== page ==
You say, “Is there any support for trichotomy in Scripture?” Well, there are passages that distinguish between soul and spirit, this passage being one of them (v. 23)! Can you think of any other verses that trichotomists might use in order to defend their position? Hebrews 4:12: “For the word of God is living and powerful, and sharper than any two-edged sword, piercing even to the division of soul and spirit, and of joints and marrow, and is a discerner of the thoughts and intents of the heart.” And there are other passages, as well.

The problem with trichotomy is that there are a few passages in which animals are said to have spirits, and there are other passages in which the words “soul” and “spirit” seem to be used interchangeably! Also, there are passages in which a person’s soul is said to be interacting with God. So the long and the short of it is that it’s really hard to distinguish neatly between soul and spirit.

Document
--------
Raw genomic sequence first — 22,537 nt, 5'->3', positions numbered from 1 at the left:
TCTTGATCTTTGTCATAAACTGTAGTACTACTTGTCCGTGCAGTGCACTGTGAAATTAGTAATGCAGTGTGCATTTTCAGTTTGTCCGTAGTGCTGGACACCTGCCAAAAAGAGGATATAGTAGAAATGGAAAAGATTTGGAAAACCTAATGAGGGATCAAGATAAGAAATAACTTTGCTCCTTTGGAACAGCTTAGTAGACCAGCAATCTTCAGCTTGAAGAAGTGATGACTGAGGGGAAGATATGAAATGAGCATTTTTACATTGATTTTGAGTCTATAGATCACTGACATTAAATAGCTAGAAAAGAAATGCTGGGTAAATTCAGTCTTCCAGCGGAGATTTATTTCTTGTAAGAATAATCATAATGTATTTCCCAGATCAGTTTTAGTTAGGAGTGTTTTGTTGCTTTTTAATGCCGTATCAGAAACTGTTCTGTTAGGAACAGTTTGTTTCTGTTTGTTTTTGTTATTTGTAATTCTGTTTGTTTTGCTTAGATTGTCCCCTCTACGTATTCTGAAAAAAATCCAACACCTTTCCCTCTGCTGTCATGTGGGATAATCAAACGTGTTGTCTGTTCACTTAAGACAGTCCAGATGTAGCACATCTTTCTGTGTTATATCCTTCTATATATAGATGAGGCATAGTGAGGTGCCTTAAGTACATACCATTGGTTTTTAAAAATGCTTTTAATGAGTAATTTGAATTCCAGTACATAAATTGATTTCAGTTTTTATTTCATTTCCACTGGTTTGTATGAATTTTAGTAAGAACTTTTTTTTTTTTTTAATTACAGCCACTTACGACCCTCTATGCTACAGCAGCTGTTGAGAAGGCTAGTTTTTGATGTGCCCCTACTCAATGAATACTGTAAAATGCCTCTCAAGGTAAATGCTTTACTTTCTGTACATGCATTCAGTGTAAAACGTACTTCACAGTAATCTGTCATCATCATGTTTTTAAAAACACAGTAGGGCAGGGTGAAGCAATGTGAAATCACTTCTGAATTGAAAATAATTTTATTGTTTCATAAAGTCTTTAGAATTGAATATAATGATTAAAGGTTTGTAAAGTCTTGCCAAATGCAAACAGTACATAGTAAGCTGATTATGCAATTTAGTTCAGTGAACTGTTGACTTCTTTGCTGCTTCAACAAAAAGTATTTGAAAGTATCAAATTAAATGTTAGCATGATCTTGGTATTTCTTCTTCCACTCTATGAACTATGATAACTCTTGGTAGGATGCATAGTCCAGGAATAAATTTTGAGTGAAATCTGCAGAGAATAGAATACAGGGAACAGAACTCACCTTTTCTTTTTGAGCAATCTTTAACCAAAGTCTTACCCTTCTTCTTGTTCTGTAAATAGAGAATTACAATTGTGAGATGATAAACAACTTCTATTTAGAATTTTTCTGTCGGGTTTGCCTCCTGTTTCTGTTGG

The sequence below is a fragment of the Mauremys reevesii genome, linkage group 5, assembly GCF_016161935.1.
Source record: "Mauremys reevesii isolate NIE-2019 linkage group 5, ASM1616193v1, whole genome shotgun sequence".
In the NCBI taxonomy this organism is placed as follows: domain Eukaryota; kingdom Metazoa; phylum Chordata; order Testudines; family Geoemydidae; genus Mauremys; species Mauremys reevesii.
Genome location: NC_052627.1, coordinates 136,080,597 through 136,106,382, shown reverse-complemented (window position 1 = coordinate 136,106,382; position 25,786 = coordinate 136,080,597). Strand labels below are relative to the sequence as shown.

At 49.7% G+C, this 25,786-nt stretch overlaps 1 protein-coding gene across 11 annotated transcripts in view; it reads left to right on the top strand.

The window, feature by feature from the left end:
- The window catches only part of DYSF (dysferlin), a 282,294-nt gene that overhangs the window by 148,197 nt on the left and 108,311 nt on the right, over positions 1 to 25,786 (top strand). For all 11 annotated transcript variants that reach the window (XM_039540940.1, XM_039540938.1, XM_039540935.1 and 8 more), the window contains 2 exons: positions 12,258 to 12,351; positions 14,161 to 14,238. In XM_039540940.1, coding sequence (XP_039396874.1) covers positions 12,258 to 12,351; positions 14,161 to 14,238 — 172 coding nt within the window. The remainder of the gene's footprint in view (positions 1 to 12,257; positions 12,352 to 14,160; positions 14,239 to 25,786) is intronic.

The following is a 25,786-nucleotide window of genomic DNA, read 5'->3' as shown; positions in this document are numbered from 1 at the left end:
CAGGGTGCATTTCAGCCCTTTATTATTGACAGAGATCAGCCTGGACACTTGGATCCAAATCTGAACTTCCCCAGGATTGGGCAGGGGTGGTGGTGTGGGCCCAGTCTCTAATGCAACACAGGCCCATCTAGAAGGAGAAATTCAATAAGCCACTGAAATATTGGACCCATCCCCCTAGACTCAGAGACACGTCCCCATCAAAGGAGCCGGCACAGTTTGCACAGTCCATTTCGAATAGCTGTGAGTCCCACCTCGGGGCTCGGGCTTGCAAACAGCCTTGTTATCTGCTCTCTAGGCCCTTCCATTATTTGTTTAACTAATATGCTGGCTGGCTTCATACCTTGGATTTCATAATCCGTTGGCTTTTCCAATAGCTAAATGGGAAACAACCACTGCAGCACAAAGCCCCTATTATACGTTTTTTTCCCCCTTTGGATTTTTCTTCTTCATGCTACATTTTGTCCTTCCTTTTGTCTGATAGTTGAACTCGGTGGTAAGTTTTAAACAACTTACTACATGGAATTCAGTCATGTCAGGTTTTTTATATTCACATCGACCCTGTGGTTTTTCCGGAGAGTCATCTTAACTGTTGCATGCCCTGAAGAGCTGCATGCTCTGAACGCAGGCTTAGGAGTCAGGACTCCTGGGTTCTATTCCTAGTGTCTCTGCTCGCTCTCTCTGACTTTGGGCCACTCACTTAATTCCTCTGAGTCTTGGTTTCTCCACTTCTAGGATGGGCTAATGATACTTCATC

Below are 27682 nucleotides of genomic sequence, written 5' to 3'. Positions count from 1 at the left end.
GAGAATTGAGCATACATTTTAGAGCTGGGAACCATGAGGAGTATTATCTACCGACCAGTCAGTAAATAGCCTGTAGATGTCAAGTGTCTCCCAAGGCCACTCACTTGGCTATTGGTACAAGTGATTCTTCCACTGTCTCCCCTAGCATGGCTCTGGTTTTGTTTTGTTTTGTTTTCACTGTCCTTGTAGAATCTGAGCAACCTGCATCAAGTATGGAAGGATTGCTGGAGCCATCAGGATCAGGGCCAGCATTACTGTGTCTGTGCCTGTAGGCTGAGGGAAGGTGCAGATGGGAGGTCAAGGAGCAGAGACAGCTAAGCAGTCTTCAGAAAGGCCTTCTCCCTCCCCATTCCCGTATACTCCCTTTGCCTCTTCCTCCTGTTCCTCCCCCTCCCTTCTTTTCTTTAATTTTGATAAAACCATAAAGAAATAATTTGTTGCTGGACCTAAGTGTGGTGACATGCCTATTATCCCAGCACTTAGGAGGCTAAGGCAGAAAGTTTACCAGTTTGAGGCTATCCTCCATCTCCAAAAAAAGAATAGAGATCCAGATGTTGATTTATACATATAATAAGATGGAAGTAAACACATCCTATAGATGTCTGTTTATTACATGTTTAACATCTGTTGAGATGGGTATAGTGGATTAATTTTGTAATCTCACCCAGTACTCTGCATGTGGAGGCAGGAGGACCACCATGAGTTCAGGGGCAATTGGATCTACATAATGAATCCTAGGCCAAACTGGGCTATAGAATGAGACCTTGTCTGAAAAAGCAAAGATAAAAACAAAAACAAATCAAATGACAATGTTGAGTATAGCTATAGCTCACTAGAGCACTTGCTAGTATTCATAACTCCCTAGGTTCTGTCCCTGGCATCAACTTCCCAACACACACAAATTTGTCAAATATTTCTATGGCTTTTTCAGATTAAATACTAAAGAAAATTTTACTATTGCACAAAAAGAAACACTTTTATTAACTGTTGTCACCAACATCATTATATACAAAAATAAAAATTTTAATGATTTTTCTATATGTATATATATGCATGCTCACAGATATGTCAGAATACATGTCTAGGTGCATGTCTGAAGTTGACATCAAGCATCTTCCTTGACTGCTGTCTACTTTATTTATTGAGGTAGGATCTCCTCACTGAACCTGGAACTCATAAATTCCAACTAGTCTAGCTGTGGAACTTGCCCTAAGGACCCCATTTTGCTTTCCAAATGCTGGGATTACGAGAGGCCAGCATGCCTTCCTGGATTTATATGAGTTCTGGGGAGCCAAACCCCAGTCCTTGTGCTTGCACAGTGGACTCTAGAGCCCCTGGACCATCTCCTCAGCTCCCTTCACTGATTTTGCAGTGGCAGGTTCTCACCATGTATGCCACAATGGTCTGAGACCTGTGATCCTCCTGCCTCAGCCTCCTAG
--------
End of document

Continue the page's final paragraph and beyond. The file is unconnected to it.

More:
In addition, the Bible at times uses other words like “heart” and “mind” to refer to man’s immaterial nature; and yet nobody is arguing that man should man be viewed as a “pente-chotomy”–body, soul, spirit, mind, and heart! So my [tentative] conclusion is that man is a dichotomy, and that the words “spirit,” “soul,” “heart,” and “mind” refer to different aspects of his immaterial nature. I hesitate to ask, “Does that make sense?” because I know this is a very complicated topic, and I don’t want to get sucked in. But if you do have a question, feel free to talk to me afterwards.